For members


German phrase of the day: Es kommt mir Spanisch vor

Why is something incomprehensible all Greek to you in English, but suddenly Spanish when speaking German? Here's what this odd phrase means and the history behind it.

German phrase of the day: Es kommt mir Spanisch vor
Photo credit: Francesco Ungaro / Unsplash + Nicolas Raymond / flickr

Why do I need to know this phrase?

If you’re completely baffled by something – be it because you literally don’t understand the words or because it’s simply a strange concept – this is a helpful phrase to know.

What does it mean?

Literally, this long-standing expression translates to “It seems Spanish to me,” similar to the English equivalent of “It’s all Greek to me”. And in the Spanish language itself, something is foreign when it appears Chinese to you (“Me suena a chino”). 

Everything is relative, as Italians say “It’s like German to me” (“Mi sembra tedesco”) when they’re perplexed. Hey, we totally understand that sentiment! 

The phrase “Es kommt mir Spanisch vor” is just about as frequently used as its idiomatic twin “Ich verstehe nur Bahnhof” (I only understand train station).

READ ALSO: German phrase of the day: Ich verstehe nur Bahnhof

What’s the history behind this phrase?

In Germany’s increasingly multicultural society, something Spanish isn’t actually so foreign, with many people from the southern European country residing in Germany, and Spanish being a popular second language in schools here. Spain is also a top holiday destination for Germans, with the island of Mallorca often jokingly referred to as “Germany’s 17th state”.

READ ALSO: ‘I really needed a break’: Pandemic-weary Germans find ‘freedom’ on Mallorca

So how did the idea of the culture being so foreign that it’s absolutely incomprehensible originate?

The roots can be traced back to when the Spanish language and customs were, indeed, quite foreign.

When Emperor Maximilian I died in January 1519, it was unclear who would be his successor in the then-Holy Roman Empire of the German Nation. 

Three candidates sought the crown: In addition to Francis I of France and Henry VIII of England, the late emperor’s grandson, Spain’s King Carlos I, later Charles V, also laid claim to the throne.

In the end, Charles V was appointed, first as king and ultimately as emperor. While Charles V had a rudimentary command of the German language, his court, which he brought with him from Spain, did not.

In addition to the language, German royalty also found the customs and manners of the new elite to be strange. Charles himself is also said to have been less than polite. 

The royal family were unfamiliar with all the new traditions and Charles’ way of being – they seemed, well, Spanish to them.

Here’s how to use it:

Verstehst du diese neue Programmiersprache? Es kommt mir Spanisch vor.

Do you understand this new programming language? It’s all Greek to me.

Meine Freunde unterhielten sich über das letzte Fußballspiel, aber es kam mir Spanisch vor.

My friends were talking about the latest football game, but I didn’t understand them at all.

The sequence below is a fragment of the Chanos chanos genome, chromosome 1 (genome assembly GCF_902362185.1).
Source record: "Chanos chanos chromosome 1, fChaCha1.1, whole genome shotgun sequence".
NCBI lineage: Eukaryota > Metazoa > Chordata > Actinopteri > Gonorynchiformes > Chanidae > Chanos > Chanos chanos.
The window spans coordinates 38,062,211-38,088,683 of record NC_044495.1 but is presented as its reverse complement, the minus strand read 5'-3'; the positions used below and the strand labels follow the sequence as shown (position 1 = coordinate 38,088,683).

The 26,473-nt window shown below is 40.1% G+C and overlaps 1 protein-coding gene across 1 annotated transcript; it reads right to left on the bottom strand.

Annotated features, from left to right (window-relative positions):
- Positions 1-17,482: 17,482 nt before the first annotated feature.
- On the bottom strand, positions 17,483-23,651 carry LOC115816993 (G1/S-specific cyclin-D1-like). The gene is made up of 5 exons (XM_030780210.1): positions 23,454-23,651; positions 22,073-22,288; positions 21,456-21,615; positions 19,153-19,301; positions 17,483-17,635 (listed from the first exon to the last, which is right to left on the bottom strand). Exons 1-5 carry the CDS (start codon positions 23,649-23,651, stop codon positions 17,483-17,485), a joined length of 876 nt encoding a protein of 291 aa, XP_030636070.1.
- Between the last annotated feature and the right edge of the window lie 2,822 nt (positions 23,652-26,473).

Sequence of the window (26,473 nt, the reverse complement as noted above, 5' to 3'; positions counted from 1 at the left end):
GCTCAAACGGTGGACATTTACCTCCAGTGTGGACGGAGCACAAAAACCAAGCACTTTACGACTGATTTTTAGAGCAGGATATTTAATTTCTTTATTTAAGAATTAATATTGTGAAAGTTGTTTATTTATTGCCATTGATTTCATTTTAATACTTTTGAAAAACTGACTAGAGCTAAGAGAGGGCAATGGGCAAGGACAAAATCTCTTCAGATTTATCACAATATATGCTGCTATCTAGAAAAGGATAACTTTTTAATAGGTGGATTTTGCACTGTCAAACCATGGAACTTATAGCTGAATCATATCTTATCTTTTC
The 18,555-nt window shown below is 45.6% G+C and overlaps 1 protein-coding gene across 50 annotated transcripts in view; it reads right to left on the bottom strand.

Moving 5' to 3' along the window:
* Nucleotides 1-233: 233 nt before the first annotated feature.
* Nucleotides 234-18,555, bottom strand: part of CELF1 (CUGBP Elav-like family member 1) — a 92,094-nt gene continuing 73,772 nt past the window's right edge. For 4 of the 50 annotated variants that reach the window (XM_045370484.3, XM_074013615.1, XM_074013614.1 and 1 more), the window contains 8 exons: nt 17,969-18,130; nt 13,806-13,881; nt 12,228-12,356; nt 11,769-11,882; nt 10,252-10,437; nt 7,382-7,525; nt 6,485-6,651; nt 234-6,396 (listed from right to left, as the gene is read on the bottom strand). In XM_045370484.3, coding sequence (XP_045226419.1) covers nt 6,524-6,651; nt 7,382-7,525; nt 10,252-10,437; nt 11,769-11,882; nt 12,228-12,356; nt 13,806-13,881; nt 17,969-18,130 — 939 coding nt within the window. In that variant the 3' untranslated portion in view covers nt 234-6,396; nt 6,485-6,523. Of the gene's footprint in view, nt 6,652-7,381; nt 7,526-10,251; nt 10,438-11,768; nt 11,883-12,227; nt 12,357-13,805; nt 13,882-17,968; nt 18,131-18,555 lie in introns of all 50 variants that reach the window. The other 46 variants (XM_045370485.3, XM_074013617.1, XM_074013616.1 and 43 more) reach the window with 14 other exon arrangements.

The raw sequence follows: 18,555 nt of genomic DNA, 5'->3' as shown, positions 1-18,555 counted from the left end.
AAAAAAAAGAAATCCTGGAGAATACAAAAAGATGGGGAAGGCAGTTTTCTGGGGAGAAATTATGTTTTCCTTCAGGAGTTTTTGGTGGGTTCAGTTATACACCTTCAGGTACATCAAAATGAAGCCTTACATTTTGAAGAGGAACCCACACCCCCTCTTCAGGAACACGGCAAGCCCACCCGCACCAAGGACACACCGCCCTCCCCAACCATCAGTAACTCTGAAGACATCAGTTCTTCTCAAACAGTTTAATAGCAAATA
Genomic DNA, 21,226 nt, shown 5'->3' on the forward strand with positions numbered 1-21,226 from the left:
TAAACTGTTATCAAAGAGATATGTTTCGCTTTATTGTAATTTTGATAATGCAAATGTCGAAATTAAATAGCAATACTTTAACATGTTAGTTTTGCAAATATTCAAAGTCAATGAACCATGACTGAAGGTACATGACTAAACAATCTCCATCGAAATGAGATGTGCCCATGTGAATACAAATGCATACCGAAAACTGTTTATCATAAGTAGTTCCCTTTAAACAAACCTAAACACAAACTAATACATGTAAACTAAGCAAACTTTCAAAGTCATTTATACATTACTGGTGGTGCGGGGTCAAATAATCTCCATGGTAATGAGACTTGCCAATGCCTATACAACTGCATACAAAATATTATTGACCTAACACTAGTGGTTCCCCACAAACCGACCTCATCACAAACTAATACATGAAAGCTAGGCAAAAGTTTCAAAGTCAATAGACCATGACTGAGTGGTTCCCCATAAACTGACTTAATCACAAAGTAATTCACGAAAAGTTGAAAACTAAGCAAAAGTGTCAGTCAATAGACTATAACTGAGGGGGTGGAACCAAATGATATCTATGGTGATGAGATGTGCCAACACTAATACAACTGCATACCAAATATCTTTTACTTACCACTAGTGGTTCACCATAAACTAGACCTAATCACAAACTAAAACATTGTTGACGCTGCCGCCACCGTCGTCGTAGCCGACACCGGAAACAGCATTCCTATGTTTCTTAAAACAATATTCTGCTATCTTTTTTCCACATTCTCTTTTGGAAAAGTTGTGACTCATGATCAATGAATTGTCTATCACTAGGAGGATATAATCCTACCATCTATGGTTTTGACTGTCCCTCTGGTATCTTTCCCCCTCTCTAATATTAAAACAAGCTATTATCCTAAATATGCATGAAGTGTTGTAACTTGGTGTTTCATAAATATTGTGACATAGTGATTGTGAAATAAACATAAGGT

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For members


German word of the day: Sommerlich

Dazzling blue skies and sweltering temperatures mean summer has arrived in Germany, and if you're looking for a word to describe how that feels, this is the perfect one to choose.

German word of the day: Sommerlich

Why do I need to know sommerlich?

Because this joyful word is not just easy to remember, but is also great for describing those days in Germany when the sun is shining and everyone seems to be in a relaxed and happy mood – as well as many other aspects of summer.

What does it mean?

As you might have guessed, sommerlich (pronounced like this) is an adjective that’s very close to the English word “summery” or “summer-like”. It describes anything that is typical of this time of year, whether you’re talking about the weather, what you’re drinking or the look you’ve gone for on a particular day.

For example, if you head out to the countryside for a short summer break, you might find yourself in the midst of a sommerliche Landschaft: a summery landscape with forests and fields with wild flowers in full bloom. 

Or you could be taken by surprise by a sudden heat wave and express regret that you haven’t had a chance to restock your sommerliche Klamotten, or summery clothes. 

READ ALSO: 10 words to help you enjoy the German summer

Mostly, though, you’ll find this word used to talk about those classic summer days with balmy weather and sunny skies, or weather conditions that feel like summer – even if it’s the wrong time of year. 

If you want to say something is more summery than something else, sommerlicher is the word you’ll need, and if something is the most summery of all, it’s am sommerlichsten

Use it like this: 

Bei diesen Temperaturen will ich immer ein erfrischender und sommerlicher Getränke in der Hand haben. 

In these temperatures I always want a refreshing and summery drink in my hand.

Ich liebe diese entspannte sommerliche Tage! Es ist wie im Urlaub zu sein. 

I love these relaxed summer days! It’s like being on holiday.